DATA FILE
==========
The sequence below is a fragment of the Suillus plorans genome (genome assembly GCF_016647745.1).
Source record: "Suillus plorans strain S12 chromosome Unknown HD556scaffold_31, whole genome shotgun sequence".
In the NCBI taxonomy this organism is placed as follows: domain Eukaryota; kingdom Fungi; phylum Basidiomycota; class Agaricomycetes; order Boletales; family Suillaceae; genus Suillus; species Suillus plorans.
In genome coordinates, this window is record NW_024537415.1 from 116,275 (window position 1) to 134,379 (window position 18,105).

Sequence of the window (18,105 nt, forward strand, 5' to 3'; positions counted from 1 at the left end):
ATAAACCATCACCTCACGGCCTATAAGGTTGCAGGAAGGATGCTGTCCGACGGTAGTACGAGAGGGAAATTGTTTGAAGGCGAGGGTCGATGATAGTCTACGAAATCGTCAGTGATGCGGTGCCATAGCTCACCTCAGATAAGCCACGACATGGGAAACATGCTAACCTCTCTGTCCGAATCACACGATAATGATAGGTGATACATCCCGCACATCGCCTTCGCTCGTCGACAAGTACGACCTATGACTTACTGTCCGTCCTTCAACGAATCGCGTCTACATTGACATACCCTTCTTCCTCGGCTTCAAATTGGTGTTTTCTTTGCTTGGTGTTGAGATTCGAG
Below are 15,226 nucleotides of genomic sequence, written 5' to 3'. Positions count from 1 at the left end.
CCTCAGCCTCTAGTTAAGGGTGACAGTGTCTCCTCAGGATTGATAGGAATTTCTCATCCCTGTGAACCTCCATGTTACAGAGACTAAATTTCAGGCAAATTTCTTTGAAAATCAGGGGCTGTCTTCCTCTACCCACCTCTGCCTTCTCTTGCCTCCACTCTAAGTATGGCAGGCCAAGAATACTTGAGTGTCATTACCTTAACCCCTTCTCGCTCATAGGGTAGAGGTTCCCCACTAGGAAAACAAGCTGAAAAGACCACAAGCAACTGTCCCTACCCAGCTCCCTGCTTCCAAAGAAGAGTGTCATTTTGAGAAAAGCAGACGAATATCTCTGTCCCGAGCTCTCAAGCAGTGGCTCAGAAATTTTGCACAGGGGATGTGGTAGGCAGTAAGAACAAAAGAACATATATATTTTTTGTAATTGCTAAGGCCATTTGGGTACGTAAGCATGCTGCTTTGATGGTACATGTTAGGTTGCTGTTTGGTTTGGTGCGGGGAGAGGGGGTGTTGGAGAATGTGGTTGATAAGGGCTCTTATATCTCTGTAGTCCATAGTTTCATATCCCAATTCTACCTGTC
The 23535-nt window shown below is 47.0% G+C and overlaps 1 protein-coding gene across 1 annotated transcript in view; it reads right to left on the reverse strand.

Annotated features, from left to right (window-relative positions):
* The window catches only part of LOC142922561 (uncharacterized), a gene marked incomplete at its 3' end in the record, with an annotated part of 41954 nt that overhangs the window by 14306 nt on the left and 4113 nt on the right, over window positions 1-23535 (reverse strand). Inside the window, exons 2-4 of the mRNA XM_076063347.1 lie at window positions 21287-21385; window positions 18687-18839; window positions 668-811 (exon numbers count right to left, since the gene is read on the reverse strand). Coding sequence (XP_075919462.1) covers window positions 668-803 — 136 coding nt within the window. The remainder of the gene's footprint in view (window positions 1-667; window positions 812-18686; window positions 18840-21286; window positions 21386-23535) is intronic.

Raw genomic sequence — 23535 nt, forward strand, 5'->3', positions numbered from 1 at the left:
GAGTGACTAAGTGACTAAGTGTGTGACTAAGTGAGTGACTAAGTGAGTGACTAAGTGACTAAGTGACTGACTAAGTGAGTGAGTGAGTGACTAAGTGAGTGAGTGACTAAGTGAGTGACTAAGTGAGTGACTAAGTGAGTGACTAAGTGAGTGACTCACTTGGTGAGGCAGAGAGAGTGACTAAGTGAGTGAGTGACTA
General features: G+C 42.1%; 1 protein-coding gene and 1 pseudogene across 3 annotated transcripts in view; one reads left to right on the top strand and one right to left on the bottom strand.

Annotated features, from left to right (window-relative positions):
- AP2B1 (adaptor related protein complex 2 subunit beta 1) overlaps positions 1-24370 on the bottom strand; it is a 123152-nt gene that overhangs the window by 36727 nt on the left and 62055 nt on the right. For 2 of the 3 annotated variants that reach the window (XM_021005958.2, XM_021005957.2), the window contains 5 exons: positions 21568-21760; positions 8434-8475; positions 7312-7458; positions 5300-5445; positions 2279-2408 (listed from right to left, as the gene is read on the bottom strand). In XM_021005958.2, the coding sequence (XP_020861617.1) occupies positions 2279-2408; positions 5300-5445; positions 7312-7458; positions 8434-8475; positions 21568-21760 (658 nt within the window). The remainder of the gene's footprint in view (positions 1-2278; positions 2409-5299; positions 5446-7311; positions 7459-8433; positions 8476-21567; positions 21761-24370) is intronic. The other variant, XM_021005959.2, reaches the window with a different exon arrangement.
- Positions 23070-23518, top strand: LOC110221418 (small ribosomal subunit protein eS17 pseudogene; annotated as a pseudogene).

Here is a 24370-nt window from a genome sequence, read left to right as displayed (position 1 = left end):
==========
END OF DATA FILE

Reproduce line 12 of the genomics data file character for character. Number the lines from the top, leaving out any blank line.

Raw genomic sequence — 23535 nt, forward strand, 5'->3', positions numbered from 1 at the left: